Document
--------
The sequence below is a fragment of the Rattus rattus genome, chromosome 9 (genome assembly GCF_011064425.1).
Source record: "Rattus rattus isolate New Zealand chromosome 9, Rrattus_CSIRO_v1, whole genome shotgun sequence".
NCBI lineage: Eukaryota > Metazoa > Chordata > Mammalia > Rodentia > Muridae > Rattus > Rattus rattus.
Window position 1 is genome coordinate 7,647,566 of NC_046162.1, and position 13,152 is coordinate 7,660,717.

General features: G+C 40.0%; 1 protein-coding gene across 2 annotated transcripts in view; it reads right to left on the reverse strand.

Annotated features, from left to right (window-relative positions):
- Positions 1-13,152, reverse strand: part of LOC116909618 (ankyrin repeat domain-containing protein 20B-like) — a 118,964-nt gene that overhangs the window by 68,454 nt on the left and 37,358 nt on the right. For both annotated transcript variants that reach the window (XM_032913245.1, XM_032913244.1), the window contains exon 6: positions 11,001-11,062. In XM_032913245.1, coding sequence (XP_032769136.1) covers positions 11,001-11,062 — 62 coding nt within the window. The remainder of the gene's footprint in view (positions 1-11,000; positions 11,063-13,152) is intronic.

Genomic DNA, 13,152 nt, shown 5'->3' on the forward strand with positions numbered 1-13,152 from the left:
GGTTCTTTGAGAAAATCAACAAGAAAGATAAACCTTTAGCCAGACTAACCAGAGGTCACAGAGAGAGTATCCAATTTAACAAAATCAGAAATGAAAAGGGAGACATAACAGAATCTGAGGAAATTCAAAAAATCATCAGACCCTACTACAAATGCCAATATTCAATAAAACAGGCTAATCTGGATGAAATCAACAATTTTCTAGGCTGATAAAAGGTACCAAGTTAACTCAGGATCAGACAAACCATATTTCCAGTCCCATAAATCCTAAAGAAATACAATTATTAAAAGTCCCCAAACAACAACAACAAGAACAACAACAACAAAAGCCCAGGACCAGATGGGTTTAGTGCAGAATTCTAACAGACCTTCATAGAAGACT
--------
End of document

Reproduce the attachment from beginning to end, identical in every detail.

The sequence below is a fragment of the Rattus rattus genome, chromosome 9 (genome assembly GCF_011064425.1).
Source record: "Rattus rattus isolate New Zealand chromosome 9, Rrattus_CSIRO_v1, whole genome shotgun sequence".
NCBI lineage: Eukaryota > Metazoa > Chordata > Mammalia > Rodentia > Muridae > Rattus > Rattus rattus.
Window position 1 is genome coordinate 7,647,566 of NC_046162.1, and position 13,152 is coordinate 7,660,717.

General features: G+C 40.0%; 1 protein-coding gene across 2 annotated transcripts in view; it reads right to left on the reverse strand.

Annotated features, from left to right (window-relative positions):
- Positions 1-13,152, reverse strand: part of LOC116909618 (ankyrin repeat domain-containing protein 20B-like) — a 118,964-nt gene that overhangs the window by 68,454 nt on the left and 37,358 nt on the right. For both annotated transcript variants that reach the window (XM_032913245.1, XM_032913244.1), the window contains exon 6: positions 11,001-11,062. In XM_032913245.1, coding sequence (XP_032769136.1) covers positions 11,001-11,062 — 62 coding nt within the window. The remainder of the gene's footprint in view (positions 1-11,000; positions 11,063-13,152) is intronic.

Genomic DNA, 13,152 nt, shown 5'->3' on the forward strand with positions numbered 1-13,152 from the left:
GGTTCTTTGAGAAAATCAACAAGAAAGATAAACCTTTAGCCAGACTAACCAGAGGTCACAGAGAGAGTATCCAATTTAACAAAATCAGAAATGAAAAGGGAGACATAACAGAATCTGAGGAAATTCAAAAAATCATCAGACCCTACTACAAATGCCAATATTCAATAAAACAGGCTAATCTGGATGAAATCAACAATTTTCTAGGCTGATAAAAGGTACCAAGTTAACTCAGGATCAGACAAACCATATTTCCAGTCCCATAAATCCTAAAGAAATACAATTATTAAAAGTCCCCAAACAACAACAACAAGAACAACAACAACAAAAGCCCAGGACCAGATGGGTTTAGTGCAGAATTCTAACAGACCTTCATAGAAGACT